The adorable little snowman in this story is lonely. He sits atop a snowy hill, forever hoping that the little girl who made him will return and play. Little woodland animals come and go. Some nestle awhile in his scarf and hat, others sniff around his feet for nuts and berries, but none of them stay very long. The poor snowman begins to think that he must be very dull indeed if no one wants to stay and be his friend.
Then one day he sneezes and accidentally swallows a firefly – and everything changes. The firefly causes his tummy to glow and soon this spectacle draws creatures from far and wide. They all want to see the wonder of the glowing snowman!
Everyone knows what lions are like. They’re big and fierce and they love to chomp on any animals which come their way. Right? Well what if that that’s not the case? What if that’s just a stereotype and all lions are individuals, just like people?
Meet Leonard. Leonard is a lion and he’s not fierce at all (except when he’s protecting his friends). He likes poetry, thinking important thoughts and having long intelligent conversations with his pal, Marianne the duck.
When Leonard and Marianne chance upon a pack of other lions they are mocked and ridiculed. These lions thinks that Leonard is no lion at all. Real lions would have eaten the duck and they certainly wouldn’t sit around watching shooting stars and talking about the universe.
At the start of this lovely book the King is sat at his royal table eating takeaway pizza from a box. He needs a new cook and he needs one now. There’s a problem though – he’s really, really fussy! He auditions lots of impressive chefs but none of the meals they create for him is quite right. Then in walks Wobbly Bob – a self-confessed wimp who really wants the job!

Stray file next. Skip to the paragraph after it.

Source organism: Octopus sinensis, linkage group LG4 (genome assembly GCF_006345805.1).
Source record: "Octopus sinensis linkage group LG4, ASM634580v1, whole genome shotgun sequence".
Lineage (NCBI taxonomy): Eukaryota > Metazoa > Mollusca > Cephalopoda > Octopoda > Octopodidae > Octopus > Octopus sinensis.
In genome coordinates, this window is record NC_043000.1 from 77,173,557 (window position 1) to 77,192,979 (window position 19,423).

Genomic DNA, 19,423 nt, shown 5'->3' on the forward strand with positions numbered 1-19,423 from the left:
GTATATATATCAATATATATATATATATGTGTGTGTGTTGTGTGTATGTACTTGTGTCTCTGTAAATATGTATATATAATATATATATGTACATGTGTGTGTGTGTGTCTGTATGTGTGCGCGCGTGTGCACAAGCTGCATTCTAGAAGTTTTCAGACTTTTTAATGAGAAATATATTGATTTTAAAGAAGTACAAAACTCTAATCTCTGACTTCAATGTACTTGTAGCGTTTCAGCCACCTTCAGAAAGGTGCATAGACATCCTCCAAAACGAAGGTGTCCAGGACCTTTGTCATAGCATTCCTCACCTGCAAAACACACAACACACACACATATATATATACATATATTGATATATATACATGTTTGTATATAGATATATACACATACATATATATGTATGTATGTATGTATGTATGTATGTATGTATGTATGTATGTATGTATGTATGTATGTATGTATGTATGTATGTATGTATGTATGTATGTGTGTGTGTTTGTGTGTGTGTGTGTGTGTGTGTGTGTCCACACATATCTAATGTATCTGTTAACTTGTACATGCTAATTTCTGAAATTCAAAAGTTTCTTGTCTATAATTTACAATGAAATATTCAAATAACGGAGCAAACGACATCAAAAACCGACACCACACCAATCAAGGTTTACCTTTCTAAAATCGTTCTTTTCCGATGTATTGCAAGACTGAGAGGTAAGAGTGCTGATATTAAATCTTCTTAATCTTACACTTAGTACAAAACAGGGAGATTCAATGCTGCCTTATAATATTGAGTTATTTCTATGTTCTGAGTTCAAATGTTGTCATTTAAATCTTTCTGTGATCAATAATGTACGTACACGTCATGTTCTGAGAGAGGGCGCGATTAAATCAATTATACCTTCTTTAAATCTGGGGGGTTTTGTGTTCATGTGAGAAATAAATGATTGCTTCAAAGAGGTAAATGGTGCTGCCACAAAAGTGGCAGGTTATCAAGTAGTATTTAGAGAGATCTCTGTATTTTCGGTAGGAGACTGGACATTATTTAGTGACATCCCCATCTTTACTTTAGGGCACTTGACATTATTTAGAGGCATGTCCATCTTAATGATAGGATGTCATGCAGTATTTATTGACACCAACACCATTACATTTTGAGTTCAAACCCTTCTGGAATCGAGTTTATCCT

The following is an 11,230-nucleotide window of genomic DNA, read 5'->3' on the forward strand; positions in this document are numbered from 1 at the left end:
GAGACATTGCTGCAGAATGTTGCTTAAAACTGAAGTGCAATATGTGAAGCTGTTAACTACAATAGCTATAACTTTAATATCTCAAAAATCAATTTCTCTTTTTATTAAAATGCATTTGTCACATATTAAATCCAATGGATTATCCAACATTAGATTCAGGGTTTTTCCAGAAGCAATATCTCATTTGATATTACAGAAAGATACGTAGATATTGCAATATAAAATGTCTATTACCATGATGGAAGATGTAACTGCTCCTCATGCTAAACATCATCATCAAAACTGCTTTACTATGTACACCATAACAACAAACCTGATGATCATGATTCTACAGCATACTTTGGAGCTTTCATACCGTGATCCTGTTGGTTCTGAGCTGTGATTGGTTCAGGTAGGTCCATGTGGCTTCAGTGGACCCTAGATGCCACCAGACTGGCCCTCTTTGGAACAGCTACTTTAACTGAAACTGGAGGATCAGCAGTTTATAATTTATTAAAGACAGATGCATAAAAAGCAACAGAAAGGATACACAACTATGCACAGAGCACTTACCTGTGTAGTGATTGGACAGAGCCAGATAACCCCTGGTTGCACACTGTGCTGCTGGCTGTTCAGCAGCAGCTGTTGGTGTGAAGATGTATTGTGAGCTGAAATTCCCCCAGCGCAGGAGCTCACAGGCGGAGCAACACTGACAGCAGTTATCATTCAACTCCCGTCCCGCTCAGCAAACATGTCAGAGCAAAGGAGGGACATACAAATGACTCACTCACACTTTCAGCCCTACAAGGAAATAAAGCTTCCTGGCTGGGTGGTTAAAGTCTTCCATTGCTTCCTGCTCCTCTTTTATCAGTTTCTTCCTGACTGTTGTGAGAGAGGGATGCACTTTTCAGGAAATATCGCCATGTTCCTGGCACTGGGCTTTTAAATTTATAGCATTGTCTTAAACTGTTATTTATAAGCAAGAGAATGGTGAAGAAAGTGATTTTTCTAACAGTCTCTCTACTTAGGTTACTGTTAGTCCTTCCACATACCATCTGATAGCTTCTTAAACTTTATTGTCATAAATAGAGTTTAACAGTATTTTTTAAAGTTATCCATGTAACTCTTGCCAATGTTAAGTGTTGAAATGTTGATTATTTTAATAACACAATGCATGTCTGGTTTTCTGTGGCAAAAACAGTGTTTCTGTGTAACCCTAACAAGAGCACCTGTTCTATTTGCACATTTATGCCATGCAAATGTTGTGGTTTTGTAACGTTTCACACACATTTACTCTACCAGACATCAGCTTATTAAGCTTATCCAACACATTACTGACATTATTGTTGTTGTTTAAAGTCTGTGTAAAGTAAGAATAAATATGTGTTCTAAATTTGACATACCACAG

The King agrees to give Bob a trial and sets him to work making fish and chips, but Bob is scared of every single step of the process. He’s scared of catching fish. He’s scared of digging for potatoes. He’s scared of slicing up chips. And he’s very scared of using the frying pan on the cooker. Fortunately the brave King is there to help and every time Bob is nervous about a task he steps in and shows him it’s okay.
We are big fans of this brightly-coloured book which introduces the concept of a metaphorical ‘love umbrella’.
The neon images throughout the story show a diverse group of children encountering situations out in the world which may make them feel sad or uncomfortable – like being afraid of the dark, feeling shy around other children, moving house or starting a new school.
The lovely rhyming text explains that even if the child is on their own, their loved one is always with them ‘under their love umbrella’. They may not always be physically present but they are right there with them in spirit to help them through, because of the strength of their love.
This is a really comforting read and it’s definitely a good one to snuggle up with before bed. There are so many scenarios in which this book could be helpful to a small child – from being worried about being left at nursery for the first time right through to the loss of a loved one.
Little Oliver is feeling sad. His family have moved from the countryside to the big city and everything feels strange. He misses the wide open spaces but most of all he misses his friends, and he hasn’t made any new ones since he arrived.
One day Oliver heads outside on his own to explore and in amongst the crowds he spots a dog called Patch who seems to be lost. Oliver befriends him and together they have lots of fun in Oliver’s new neighbourhood. For the first time he doesn’t feel lonely and the city doesn’t seem as scary after all.
But Oliver is old enough to understand that Patch is not his dog and that somebody out there must love and miss him very much. He sets about making some posters to help Patch find his way home, even though in his heart he wants him to stay.